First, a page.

Getting down to the differences between the two, the Matebook X is a lighter weight laptop, perfect for bringing to the office or a cafe. Meanwhile, the Matebook 14 is a more powerful version (great for video editors and gamers) which ensures faster downloads and smooth performance. Plus it features a new Shark Fin 2.0 fan to dissipate the heat generated by your mad gaming skills. 

Matebook X 

  • Weighs 1 kilo
  • 13-inch screen
  • 3000 x 2000 px resolution

Matebook 14

  • Weighs 1.49 kilos
  • 14-inch screen 
  • 2160 x 1440 px resolution

That was our quick overview of Huawei’s promising new hardware gadgets. For more info, check out their website

But that’s not all! If you want to know more about the company’s new software offerings, stay tuned for our second video/article giving you the lowdown.

This article is brought to you by Huawei.


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Human Capital: Court ruling could mean trouble for Uber and Lyft as gig workers may finally become employees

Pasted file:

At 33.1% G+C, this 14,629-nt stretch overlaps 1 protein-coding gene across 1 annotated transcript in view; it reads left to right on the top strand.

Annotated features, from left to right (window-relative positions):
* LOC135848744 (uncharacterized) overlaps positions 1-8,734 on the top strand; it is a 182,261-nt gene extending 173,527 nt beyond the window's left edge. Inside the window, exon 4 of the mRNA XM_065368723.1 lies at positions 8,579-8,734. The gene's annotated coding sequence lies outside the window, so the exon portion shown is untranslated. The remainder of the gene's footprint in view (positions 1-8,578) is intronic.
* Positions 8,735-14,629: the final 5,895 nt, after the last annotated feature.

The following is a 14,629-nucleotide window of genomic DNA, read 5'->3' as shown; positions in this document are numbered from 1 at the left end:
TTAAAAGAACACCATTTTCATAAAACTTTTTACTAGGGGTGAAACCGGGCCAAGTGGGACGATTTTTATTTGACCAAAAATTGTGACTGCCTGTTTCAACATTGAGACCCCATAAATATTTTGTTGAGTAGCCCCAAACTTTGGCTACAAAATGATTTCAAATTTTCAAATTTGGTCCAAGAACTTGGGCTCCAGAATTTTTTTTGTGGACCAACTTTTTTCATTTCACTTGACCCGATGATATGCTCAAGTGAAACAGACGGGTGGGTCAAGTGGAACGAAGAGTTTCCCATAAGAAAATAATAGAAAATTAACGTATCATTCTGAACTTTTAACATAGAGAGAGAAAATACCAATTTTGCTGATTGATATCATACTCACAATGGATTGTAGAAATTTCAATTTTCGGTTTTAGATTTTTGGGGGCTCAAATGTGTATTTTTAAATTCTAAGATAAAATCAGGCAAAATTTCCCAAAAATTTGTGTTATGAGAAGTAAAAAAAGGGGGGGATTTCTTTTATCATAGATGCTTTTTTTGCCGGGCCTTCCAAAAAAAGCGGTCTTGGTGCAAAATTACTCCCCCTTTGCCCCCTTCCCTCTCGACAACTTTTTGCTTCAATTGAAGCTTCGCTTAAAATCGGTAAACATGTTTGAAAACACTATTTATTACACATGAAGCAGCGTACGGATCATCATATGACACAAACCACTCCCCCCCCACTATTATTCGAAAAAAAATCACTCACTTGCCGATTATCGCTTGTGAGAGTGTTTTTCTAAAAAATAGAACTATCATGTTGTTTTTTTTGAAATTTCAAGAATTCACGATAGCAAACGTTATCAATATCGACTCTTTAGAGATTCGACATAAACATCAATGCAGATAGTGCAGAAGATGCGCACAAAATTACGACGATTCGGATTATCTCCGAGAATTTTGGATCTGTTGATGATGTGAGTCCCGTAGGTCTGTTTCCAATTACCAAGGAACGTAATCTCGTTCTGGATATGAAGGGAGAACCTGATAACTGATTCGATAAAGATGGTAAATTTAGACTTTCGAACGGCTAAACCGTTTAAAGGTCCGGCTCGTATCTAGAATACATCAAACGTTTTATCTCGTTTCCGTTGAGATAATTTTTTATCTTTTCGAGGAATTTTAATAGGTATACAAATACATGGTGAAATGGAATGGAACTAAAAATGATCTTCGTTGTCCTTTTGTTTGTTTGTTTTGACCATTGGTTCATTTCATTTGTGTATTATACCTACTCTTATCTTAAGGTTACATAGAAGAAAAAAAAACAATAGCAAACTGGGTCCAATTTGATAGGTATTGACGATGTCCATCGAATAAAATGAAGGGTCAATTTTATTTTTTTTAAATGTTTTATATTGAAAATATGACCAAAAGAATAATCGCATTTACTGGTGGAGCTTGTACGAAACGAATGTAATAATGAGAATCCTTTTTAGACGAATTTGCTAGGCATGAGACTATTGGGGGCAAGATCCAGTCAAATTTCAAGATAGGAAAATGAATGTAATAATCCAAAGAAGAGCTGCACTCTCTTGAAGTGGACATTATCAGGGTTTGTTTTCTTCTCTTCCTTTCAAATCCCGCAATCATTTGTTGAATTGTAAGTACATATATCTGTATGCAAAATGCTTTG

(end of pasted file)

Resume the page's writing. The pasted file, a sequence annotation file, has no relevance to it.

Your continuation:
Welcome back to Human Capital! As many of you know, Human Capital is a weekly newsletter where I break down the latest in labor, as well as diversity and inclusion in tech. It’s officially available as a newsletter, so if you want this content when it comes in hot Fridays at 1 p.m. PT, subscribe here

Since the election is coming up, this edition focuses heavily on California ballot measure Proposition 22. The TL;DR is that gig companies like Uber, Lyft and DoorDash really want to keep classifying their drivers and delivery folks as independent contractors, so they put millions of dollars into this ballot measure. This week, we saw Prop 22-related complaints and lawsuits filed, and an appeals court judge decide Uber and Lyft must reclassify their drivers. We also heard directly from gig workers on both sides about why they do or do not want to be independent contractors.

But we’ll also look at SoftBank’s first investment from its D&I fund, Pinterest’s addition of a new Black board member and more. Let’s jump in. 

Labor Struggles

Uber and Lyft must classify drivers as employees, court rules

But. And this is a big but. Uber and Lyft will likely appeal this decision and it’s also possible this decision won’t matter depending on how Prop 22 goes. We’re just a couple of weeks out from Election Day and this decision has a thirty day hold on it once the remittitur goes into effect. And that remittitur has not yet been issued.